• Being generous with meals, books, conferences, and other resources to build up the other elders and their marriages and families
  • Not acting like a domineering dictator

Principle #7 - Every elder team needs a monthly meeting for prayer, training, and friendship that does not include minutes, business, voting, formality, or a tight schedule. The team should be able to pray for people in the church with candor and confidentiality.

Principle #8 - Care for the elders' families by allowing the children to play together and wives to meet together for love, prayer, friendship, and accountability in a safe situation where they can be honest with one another.

Principle #9 - Know what game you are playing:

  • Church leader as a solo pastor is a decathlete generalist who does many duties and is skilled at none of them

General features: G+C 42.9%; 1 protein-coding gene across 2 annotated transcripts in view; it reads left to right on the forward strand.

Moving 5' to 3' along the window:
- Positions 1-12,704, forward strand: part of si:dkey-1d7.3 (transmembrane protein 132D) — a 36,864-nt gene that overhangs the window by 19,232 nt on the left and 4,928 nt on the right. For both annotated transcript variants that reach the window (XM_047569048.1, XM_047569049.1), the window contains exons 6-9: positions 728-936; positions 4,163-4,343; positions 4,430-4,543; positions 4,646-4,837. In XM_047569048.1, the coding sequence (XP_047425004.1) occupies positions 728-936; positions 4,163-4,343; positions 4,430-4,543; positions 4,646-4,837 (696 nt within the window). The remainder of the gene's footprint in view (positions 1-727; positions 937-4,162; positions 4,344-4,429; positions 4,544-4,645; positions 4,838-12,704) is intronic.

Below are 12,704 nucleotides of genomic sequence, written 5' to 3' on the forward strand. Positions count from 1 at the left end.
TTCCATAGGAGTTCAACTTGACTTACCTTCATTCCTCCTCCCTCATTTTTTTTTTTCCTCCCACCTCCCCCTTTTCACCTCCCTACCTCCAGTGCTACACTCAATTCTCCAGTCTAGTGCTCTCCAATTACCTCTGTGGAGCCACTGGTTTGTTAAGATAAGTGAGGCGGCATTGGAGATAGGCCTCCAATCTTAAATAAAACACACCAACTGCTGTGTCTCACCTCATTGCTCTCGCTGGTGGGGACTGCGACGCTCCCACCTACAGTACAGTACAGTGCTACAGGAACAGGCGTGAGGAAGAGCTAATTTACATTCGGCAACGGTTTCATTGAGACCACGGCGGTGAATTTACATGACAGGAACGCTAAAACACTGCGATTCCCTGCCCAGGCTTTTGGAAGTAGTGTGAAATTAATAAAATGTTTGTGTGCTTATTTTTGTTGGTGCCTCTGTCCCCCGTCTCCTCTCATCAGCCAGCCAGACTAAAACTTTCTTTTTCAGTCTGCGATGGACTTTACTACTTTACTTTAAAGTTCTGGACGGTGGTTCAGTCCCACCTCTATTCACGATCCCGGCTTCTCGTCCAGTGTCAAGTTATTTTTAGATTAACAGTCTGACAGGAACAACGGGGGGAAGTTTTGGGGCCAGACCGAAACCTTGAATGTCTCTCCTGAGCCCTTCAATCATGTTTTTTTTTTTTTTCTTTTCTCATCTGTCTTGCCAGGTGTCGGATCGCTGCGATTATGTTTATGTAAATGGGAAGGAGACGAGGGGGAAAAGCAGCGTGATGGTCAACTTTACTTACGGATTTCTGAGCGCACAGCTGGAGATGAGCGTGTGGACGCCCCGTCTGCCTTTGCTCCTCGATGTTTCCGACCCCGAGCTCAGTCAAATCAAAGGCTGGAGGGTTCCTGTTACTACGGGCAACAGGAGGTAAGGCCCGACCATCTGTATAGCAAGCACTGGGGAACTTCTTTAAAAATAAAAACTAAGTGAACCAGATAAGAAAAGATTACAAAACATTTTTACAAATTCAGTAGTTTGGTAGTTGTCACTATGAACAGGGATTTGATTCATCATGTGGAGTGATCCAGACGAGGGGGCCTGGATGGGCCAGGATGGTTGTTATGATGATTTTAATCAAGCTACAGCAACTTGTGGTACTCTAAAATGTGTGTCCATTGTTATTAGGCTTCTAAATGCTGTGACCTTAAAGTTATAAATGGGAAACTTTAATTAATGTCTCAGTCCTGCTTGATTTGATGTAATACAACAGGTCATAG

• Church leaders as two or three golfing buddies where a small team meets informally and closely works through issues together
  • Church leaders as a basketball team of four to eight players where the lead pastor functions as the point guard, still setting up every play and all the pastors still playing as generalists on both offense and defense
  • Church leaders as a football team where the elders function as different teams that don't really interact much and each have different specialties and coaches under the lead pastor/head coach
  • If you don't know your game, you will crush the lead pastor as he is kept responsible to be relationally close to all of the other elders and help lead all of the areas of the church

Principle #10 - Know when your game is changing: